4 Demographic Research Tips for Small Businesses On A Budget

Demographic research is one of the most important steps to undertake when you want to establish a business.

If you’re on a tight budget, there’s an easy way to use the Internet to start your demographic research.

Below you’ll find 4 tips to do so. If you’re a future small business owner who wants to establish a new business, pay attention here.
And enjoy.

Here goes

How to Conduct Demographic Research for Free

Everyone in the marketing and advertising industry knows that demographics matter. They can make or break a new business venture, even within the most well-established companies.

However, demographic trends aren’t easy to get a hold of, especially for small businesses that don’t have the extra resources needed for gathering reliable statistical data through market surveys.

With a little ingenuity, though, small business owners can use other resources to get the information they need to determine what their targeted demographic looks like and how they like to spend their money.

Below are four bits of easily-found information that can be used to create a rough idea of a region’s makeup and purchasing habits…for free.

  1. Analyze the Population Count

    Calculate how many customers you need every day to make a profit.
    If it seems like a town may be too small to bring in that many customers each day, you might want to reconsider business locations.
    Additionally, if you live in a large city (where the population is substantial) you still need to make sure there aren’t too many businesses around that are just like yours. Otherwise, you could lose out on customers to your competition.
    Most municipalities, states and nations provide their most recent population counts on their official websites or through their government’s official census.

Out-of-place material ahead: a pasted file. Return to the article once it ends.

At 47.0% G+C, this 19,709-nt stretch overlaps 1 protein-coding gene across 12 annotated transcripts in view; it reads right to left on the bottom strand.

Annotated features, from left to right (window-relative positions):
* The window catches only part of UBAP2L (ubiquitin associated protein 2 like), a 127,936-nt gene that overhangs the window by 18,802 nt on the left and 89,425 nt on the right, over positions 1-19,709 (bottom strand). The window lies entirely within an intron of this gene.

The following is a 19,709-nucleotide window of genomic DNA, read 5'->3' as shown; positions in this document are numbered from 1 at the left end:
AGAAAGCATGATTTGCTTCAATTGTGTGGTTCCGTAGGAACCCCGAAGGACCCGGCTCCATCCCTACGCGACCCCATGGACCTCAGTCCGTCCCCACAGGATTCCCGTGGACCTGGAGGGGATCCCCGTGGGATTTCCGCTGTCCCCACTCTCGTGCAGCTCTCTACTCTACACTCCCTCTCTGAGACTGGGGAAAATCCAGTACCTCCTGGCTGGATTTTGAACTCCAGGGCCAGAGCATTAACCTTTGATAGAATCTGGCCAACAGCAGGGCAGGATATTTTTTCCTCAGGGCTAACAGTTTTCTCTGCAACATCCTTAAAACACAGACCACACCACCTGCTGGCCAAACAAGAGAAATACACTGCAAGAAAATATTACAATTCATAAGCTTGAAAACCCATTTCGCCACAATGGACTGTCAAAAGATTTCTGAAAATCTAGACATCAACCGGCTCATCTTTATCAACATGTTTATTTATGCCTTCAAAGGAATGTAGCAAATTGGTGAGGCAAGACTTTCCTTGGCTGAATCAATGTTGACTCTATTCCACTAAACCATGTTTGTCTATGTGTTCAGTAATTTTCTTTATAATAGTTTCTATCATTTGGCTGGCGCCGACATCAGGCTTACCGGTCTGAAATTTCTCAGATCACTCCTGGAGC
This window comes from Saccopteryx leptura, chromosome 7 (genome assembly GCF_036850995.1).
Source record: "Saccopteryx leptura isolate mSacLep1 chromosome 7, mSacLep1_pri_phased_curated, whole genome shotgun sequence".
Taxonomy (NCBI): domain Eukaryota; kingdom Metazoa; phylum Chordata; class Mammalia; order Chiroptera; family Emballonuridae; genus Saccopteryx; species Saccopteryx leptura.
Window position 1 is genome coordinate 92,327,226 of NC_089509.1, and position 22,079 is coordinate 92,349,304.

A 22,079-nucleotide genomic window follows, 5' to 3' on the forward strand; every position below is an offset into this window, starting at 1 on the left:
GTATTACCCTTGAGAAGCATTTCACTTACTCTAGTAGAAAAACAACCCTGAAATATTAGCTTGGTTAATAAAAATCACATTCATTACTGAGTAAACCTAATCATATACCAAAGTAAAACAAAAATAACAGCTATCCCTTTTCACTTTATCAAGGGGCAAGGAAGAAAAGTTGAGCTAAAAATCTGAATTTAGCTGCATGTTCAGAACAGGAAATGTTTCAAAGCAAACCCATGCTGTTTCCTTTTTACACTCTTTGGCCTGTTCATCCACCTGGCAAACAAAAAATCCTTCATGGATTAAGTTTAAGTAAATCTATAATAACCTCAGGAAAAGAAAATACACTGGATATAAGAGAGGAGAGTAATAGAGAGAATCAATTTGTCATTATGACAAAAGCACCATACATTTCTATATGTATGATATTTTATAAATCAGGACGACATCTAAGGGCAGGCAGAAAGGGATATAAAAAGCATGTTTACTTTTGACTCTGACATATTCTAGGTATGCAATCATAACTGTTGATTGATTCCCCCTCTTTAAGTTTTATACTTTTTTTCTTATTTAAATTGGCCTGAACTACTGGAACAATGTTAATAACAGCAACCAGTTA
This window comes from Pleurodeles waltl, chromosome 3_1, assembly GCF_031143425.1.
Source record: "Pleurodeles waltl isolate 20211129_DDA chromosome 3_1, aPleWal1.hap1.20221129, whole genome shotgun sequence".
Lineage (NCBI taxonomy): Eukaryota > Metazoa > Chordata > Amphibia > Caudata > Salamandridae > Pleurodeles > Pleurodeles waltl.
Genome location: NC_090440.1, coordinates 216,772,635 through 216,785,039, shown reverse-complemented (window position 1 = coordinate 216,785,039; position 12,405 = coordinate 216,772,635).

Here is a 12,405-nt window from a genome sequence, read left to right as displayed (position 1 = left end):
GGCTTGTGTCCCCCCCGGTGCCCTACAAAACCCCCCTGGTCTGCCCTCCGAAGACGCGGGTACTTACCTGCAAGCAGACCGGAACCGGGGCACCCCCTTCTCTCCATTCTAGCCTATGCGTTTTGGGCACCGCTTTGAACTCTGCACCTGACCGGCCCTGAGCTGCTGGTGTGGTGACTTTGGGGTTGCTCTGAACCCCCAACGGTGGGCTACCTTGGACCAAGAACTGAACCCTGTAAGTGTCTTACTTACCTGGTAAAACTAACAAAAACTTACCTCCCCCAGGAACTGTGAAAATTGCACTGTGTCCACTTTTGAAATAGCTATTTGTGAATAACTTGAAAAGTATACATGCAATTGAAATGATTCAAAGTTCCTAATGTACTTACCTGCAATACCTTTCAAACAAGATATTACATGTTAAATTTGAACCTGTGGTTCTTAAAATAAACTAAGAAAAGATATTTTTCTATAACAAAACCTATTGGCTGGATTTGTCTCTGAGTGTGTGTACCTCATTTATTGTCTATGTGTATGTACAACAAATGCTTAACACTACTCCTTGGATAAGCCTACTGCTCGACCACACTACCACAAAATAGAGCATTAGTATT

Demographic Research
    Photo Credit: ewen and donabel
  2. Know the Key Economic Industry

    Knowing the main economic industry helps you determine the spending power of a region.
    If the locale’s main industry is “white collared” (oil and gas, government, health care, technology, tourism), it is safe to assume that the residents of that area can afford extra luxuries.
    On the flip side, if the region’s main industry is “blue collared” (agriculture or manufacturing), the population’s spending power may not be as strong.

  3. Gather Gender, Age, Race, Nationality and Religion Information

    Different people want and need different things.
    Men have unique interests that are different from women’s interests. Young people usually buy different items than older people. Shopping trends even differ between nationalities, races and religious groups.

    To know if your customers will be interested in what you are selling, use government census data to learn about the make up of your targeted market. For example, you wouldn’t want to open a non-kosher restaurant or market in an area that is predominantly populated by followers of Judaism.

  4. Know the Climate and Geography

    Climate and geography shapes the people of a region. Before you even begin planning your business, determine what climate and/or geography it would perform best in. For example, an outdoor sports store that sells kayaks and skis probably wouldn’t do well in a hot, desert city.

By using this information, you will be able to make inferences about whether or not a population will be interested in your product or service. You could also use it to tailor your business to your market’s preferences and needs. All of this information can be found online through a simple internet search.

Do you conduct demographic research and if yes, how?
Post your comments below.

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